Furnace Troubleshooting, A Step By Step Guide
With our furnace troubleshooting guide, you can do it yourself and
a lot of money. The average service call will cost you over $100. We help you
money! This step by step furnace repair guide will allow you to diagnose and
repair the most
common problems that occur in a modern gas fired furnace. This page will help
you to isolate
the problem to a component. Then, you can click on the blue links to go to the
page for that
specific component for advanced testing/repairs.
**NOTE** ONLY YOU CAN ASSESS YOUR ABILITY TO PERFORM THIS TASK. THIS IS
GUIDE AND CANNOT PROVIDE ALL OF THE DETAILS FOR EVERY SITUATION.
Proper maintenance will help you avoid many common furnace
Before you start your furnace troubleshooting, make sure that you have performed
This furnace troubleshooting guide will cover furnaces that burn
natural gas or propane. You can use our electric
furnace troubleshooting guide for a forced air electric furnace or
heat pump system.
You can use our oil
repair guide for units that burn fuel oil or waste oil.
Start at the thermostat
Begin your furnace troubleshooting at the thermostat.
the thermostat is on heat and the setpoint is above room temperature. (It is
best to turn it
to the highest setting possible while performing troubleshooting.) If the
furnace fan is not
running, place the fan in the on mode.
Is the power on to the furnace?
If the fan is not running, check the breaker, fuse, and/or the switch for the furnace. If
breaker was tripped, leave it off and check the furnace wiring for loose
you should look for burn spots on the control board and replace the board if
found. After any necessary repairs, the breaker can be reset.
If the breaker or fuse was not tripped, look into the inspection window of the blower
compartment on the furnace. You should see a flashing green light. If there is
(neither red or green) then the problem could be the transformer, thermostat,
board, the blower
motor, or it's run
If you have a condensate pump, ensure that it's reservoir is not full. On most units there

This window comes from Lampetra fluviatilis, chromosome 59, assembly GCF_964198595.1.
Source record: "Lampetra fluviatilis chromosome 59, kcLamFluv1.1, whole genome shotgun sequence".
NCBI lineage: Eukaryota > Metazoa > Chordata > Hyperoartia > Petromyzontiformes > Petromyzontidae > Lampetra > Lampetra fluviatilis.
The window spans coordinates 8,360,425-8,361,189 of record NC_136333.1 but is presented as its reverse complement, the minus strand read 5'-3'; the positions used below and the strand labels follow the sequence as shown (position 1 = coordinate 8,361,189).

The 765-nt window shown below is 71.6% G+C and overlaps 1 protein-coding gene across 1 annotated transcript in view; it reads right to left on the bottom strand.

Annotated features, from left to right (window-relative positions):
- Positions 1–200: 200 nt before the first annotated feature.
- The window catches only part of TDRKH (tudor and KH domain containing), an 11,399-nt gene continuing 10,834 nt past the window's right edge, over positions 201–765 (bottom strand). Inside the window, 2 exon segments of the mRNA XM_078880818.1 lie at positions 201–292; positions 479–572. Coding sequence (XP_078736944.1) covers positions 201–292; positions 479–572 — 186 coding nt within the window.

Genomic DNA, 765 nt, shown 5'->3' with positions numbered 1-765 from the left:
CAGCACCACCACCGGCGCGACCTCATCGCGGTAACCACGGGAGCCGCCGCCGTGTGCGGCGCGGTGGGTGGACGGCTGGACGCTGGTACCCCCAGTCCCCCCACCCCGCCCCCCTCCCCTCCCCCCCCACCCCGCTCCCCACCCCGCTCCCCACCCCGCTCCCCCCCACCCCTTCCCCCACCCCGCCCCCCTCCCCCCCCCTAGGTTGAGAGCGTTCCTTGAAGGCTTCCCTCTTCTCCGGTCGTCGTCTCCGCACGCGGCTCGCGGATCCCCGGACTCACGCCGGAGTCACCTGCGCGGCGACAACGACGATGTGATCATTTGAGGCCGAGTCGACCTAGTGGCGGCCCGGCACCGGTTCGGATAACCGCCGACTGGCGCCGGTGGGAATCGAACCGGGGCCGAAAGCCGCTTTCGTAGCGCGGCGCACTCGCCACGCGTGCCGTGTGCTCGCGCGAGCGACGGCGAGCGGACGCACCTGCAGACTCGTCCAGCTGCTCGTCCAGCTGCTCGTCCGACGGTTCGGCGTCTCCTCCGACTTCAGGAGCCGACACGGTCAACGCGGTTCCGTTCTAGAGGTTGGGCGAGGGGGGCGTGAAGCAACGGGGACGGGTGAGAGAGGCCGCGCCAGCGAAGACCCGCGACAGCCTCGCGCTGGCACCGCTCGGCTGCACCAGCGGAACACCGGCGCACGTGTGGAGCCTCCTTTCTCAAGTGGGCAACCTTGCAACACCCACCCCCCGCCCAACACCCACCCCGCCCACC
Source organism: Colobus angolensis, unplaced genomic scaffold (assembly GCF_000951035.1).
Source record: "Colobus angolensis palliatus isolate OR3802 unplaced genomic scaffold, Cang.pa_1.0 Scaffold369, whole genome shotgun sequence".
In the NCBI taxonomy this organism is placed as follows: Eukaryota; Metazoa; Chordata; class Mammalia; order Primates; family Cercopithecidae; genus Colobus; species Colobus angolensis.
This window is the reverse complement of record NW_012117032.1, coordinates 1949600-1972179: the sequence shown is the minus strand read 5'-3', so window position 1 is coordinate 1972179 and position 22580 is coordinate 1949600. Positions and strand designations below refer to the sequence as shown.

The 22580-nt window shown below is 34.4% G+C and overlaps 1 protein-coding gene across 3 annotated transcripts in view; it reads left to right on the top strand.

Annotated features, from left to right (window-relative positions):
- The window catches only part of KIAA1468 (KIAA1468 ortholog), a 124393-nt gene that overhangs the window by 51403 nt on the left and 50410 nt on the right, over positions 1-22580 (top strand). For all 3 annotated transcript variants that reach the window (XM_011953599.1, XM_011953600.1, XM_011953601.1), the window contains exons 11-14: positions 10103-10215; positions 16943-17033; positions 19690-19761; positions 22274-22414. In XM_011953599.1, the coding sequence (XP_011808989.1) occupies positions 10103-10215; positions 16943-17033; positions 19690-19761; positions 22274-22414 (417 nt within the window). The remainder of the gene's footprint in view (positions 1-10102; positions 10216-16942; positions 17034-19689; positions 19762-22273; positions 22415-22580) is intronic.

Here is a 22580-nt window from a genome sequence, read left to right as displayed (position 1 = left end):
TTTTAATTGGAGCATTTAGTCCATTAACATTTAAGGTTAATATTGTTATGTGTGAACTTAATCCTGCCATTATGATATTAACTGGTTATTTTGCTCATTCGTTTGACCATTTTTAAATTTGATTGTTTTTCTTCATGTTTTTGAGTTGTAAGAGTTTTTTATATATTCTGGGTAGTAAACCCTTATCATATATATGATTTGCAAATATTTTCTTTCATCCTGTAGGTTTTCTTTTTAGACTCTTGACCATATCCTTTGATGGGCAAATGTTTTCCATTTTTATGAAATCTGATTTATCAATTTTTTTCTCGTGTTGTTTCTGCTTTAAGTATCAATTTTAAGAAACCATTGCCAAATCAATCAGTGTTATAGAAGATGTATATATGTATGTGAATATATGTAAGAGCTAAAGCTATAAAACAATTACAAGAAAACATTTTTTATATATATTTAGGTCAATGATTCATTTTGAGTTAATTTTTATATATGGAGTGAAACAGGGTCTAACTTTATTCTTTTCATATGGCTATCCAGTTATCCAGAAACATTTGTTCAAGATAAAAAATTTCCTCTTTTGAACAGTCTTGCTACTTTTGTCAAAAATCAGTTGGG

a float switch that will stop the furnace from running if the reservoir is full.
reservoir is full, then check the power to the unit and replace the pump as
After the blower motor is running, the fan can be placed back in the automatic mode at the
Does the furnace have a pilot light?
If the furnace uses a standing pilot, ensure that it is lit and the flame is touching the
of the thermocouple. If it is not, you can use our thermocouple
replacement guide for further troubleshooting.
If the pilot is lit but the main burners do not come on, you should feel the side of the
furnace. If the side of the furnace is cool, the problem could be the thermostat,
control, or the gas valve.
Watch the video
You can watch the step by step troubleshooting video here!
Feel the side of the furnace
If the side of the furnace is warm, allow the unit to cool, then continue your furnace
If the furnace has an inducer motor, check to see that it is running. If it is not, the inducer
motor or the furnace
board could be the problem.
Does the pilot or main burner try to ignite?
On units that use a spark ignition, you can hear the pilot or main burner try to ignite as
will have a rapid clicking noise.
If the inducer motor is running, does the pilot (or main burner) try to ignite?
If it does not, the flue could be blocked, the furnace
board could be bad, or the limit
control could be the problem.
If the pilot (or main burner) tries to light but goes out, the pilot assembly or flame
could be dirty. Our guide will show you how to clean them.
On furnaces that do not use a spark ignitor, does the hot surface ignitor come on? (You
see a bright glow in the burner compartment if it is trying to come on) If not,
replacement or the furnace
board could be bad.
Do the main burners come on?
Once the pilot or ignitor is on, do the main burners light? If not, ensure that you have
supplied to the furnace. (You can do this by checking to make sure all of the
isolation valves are on.) If you have gas, the problem could be the gas valve or
If the burners come on but do not stay on for more than about 3 seconds, the flame
could be dirty or the furnace
board could be bad.
**NOTE** On condensing furnaces, if the burners come on for longer than
seconds but turn off before the thermostat is satisfied, the condensate drain
Most of these units have a built in trap and sediment can build up in it. This can cause
furnace to operate abnormally.
Does the blower come on now?
Once the burners stay lit, the blower motor should start after a delay of from one to
minutes. If the blower does not start, the problem could be it's run
Furnace Troubleshooting, Final Checks
You should complete your furnace troubleshooting by observing the unit's operation through
complete heating cycle. At the end of the cycle, the fan should run for about
after the burner shuts off. If the fan does not shut off after the time delay,
fan/limit control (on older units) may be sticking and require replacement.
During this time
you can check the temperature rise across the furnace. Using a thermometer,
temperature of the air coming out of the registers and compare it to the average
temperature. On the inside of the furnace, you will find a label plate that
tells you the
range that this the difference between the temperatures should be. (On older
could be over 100 degrees while, on newer high efficiency units, it could be as